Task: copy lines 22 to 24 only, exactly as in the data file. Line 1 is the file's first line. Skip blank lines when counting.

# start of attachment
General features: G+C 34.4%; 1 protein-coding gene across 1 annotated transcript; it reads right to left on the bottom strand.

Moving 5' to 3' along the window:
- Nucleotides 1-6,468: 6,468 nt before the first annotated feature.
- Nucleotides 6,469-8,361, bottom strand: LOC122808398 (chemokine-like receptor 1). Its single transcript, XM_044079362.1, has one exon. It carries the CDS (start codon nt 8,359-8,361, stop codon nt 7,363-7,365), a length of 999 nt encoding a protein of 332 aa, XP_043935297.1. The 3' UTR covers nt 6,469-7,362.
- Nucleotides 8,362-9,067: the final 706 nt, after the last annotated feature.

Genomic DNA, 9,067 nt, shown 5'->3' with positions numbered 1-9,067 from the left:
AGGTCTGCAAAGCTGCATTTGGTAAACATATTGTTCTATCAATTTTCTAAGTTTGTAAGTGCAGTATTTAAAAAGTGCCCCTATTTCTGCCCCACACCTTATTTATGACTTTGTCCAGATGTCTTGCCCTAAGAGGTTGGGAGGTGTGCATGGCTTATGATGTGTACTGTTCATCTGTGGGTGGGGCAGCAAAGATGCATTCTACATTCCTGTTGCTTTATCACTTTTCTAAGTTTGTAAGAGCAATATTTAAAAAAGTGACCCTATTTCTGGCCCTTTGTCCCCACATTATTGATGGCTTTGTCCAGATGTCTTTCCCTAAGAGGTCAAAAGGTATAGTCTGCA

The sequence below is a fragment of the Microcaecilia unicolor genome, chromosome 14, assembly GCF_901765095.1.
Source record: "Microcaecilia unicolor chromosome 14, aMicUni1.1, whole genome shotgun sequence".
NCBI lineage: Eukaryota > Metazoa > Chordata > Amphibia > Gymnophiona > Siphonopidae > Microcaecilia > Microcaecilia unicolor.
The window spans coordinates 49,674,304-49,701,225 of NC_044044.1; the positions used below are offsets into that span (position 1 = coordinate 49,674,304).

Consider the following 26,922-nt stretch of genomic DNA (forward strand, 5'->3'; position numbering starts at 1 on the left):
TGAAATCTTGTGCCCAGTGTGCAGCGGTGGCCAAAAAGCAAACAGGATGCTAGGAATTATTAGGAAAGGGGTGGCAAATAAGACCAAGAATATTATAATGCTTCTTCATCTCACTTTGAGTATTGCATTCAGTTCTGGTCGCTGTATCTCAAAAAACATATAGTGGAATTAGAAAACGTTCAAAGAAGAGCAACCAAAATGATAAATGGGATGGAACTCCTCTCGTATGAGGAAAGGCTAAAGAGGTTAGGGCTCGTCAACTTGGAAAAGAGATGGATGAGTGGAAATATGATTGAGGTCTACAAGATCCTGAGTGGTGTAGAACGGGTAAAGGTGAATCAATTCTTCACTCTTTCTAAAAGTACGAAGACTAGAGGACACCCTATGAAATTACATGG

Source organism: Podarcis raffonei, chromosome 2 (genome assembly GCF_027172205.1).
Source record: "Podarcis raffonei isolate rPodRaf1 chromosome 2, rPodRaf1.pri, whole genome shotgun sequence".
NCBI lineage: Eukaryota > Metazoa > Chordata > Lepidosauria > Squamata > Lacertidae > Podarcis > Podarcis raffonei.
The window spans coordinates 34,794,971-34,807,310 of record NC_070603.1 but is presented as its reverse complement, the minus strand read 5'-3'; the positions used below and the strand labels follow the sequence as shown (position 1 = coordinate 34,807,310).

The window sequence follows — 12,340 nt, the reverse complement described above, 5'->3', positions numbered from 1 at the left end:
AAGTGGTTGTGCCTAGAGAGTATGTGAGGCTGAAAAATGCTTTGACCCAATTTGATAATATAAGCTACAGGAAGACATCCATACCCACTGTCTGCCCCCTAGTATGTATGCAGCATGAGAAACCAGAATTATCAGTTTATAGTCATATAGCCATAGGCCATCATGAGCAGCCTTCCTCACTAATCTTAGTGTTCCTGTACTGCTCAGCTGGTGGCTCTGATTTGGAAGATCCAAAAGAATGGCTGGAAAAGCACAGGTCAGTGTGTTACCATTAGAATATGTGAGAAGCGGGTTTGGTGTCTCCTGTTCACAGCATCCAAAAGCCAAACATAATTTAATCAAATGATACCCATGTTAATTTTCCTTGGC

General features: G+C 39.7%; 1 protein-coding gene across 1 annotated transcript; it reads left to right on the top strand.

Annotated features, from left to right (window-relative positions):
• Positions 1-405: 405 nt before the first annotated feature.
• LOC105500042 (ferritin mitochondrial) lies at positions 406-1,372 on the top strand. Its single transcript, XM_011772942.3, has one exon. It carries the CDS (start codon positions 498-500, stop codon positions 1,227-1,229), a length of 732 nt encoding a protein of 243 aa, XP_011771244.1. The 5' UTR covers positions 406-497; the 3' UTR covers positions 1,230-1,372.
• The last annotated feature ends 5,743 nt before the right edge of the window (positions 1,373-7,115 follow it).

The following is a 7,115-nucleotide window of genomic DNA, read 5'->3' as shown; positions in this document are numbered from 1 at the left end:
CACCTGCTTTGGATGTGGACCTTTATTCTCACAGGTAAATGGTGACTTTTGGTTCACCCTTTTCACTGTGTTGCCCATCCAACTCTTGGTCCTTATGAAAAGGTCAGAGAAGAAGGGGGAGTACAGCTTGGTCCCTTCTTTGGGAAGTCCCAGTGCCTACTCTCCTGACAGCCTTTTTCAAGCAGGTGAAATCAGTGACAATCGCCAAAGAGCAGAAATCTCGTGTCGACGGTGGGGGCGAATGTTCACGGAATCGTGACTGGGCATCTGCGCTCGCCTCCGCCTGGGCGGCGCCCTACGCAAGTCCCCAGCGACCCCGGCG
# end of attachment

• Positions 1-405: 405 nt before the first annotated feature.
• LOC105500042 (ferritin mitochondrial) lies at positions 406-1,372 on the top strand. Its single transcript, XM_011772942.3, has one exon. It carries the CDS (start codon positions 498-500, stop codon positions 1,227-1,229), a length of 732 nt encoding a protein of 243 aa, XP_011771244.1. The 5' UTR covers positions 406-497; the 3' UTR covers positions 1,230-1,372.
• The last annotated feature ends 5,743 nt before the right edge of the window (positions 1,373-7,115 follow it).